This title represents a congressional attempt to codify the court-developed civil contempt practice. When a witness is granted immunity and still refuses to answer the question presented to him he can be ordered by a court to answer the specific question. Upon his continued refusal, a court can have him confined summarily until he complies with such order, or until he is no longer able to comply. Such confinement is not intended to be punitive in nature, but rather to coerce compliance with the court's order by imposing imprisonment as an alternative to answering the question. The witness will be released from confinement as soon as he is willing to obey the court order. Consequently, he is said to carry "the keys of [his] prison in [his] own pockets." Since the confinement is based on the witness' refusal to comply, however, he may not be jailed after it is impossible for him effectively to carry out the court's order, i.e., after the relevant proceeding has terminated. As a result of the purpose of the confinement and its particular features, the remedy is considered civil in nature, and the witness is not entitled to the same procedural protections that are provided for the defendant accused of a criminal act. Thus, an indictment and jury trial are not within the due process requirements which must be afforded the recalcitrant witness.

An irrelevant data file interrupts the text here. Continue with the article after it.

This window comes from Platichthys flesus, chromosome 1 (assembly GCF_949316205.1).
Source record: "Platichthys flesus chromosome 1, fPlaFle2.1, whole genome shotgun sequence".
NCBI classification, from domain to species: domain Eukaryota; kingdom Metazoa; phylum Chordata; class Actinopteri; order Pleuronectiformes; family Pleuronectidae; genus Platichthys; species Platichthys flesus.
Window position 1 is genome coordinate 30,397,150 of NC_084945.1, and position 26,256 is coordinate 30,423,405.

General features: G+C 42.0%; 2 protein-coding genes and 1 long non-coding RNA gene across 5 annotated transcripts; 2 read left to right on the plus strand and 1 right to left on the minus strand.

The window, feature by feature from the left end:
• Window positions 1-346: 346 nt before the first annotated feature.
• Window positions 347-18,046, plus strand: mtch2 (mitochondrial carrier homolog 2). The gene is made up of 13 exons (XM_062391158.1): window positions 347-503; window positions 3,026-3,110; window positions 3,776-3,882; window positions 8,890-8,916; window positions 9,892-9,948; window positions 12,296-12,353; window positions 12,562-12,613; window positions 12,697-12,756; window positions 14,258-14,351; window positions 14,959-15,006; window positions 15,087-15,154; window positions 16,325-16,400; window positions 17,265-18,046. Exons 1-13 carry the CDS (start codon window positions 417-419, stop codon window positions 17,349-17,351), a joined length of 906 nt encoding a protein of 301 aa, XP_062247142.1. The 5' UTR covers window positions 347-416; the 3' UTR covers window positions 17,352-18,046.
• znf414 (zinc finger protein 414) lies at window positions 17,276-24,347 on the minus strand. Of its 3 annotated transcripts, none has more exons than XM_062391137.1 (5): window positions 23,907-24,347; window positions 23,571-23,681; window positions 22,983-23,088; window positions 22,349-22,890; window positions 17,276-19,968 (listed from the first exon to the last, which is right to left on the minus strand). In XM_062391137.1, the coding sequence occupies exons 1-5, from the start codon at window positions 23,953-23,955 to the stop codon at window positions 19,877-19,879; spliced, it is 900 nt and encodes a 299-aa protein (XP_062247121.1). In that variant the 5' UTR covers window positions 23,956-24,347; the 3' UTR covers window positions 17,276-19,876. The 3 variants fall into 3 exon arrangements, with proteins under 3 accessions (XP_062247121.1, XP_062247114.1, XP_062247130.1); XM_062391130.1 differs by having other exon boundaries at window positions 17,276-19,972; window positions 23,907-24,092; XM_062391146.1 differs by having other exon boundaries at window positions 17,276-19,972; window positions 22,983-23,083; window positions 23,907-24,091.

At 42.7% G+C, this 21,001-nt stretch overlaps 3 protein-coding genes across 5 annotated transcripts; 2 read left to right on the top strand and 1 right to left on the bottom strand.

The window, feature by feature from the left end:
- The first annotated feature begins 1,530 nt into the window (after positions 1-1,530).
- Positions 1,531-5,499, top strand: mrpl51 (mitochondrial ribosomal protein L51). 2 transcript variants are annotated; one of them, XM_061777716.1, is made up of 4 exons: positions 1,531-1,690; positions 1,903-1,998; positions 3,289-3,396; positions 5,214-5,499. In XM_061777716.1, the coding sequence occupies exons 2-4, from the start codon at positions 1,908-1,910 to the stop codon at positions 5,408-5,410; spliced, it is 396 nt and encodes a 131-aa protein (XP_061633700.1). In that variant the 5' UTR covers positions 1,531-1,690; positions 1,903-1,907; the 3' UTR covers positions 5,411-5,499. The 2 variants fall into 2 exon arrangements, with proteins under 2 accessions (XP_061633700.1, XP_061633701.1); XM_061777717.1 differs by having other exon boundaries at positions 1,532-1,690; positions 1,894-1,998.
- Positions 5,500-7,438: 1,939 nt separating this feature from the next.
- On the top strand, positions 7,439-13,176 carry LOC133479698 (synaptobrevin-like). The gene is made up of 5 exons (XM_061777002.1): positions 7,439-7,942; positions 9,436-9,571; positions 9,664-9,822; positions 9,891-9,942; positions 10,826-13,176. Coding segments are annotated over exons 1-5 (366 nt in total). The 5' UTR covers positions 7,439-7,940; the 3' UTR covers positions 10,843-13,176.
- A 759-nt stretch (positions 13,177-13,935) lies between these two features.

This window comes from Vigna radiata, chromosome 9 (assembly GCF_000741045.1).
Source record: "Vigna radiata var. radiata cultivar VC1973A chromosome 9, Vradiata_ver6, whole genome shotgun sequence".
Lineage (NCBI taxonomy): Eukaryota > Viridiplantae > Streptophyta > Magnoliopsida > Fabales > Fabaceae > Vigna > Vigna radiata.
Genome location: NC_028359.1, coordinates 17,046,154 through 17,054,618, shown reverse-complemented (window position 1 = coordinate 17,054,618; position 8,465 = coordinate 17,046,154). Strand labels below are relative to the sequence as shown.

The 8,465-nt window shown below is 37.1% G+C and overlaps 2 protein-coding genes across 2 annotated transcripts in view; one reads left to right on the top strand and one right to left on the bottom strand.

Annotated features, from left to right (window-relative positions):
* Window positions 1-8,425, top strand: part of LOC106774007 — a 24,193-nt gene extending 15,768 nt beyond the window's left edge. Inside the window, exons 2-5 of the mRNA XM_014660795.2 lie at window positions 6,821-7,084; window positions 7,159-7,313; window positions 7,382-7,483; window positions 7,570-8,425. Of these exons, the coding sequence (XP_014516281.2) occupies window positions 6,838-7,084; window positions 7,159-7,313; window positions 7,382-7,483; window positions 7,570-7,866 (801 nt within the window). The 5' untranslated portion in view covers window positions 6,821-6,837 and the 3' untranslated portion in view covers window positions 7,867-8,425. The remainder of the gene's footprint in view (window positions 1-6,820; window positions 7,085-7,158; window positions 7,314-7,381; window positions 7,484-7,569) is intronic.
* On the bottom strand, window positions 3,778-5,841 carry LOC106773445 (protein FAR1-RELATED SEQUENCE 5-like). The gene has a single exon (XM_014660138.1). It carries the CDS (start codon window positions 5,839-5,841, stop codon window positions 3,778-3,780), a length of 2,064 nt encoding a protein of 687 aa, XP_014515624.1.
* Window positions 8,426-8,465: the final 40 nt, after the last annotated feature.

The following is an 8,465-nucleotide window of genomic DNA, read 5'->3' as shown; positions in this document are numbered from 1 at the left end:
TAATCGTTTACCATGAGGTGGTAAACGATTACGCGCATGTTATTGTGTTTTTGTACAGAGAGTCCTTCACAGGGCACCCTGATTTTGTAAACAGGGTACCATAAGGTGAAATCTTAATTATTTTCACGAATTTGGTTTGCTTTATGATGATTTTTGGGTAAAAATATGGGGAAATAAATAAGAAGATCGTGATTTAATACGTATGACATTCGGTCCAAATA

Jeffrey J. Greenbaum,
Title III - Recalcitrant Witnesses,
U. Mich. J. L. Reform
Available at: https://repository.law.umich.edu/mjlr/vol4/iss3/12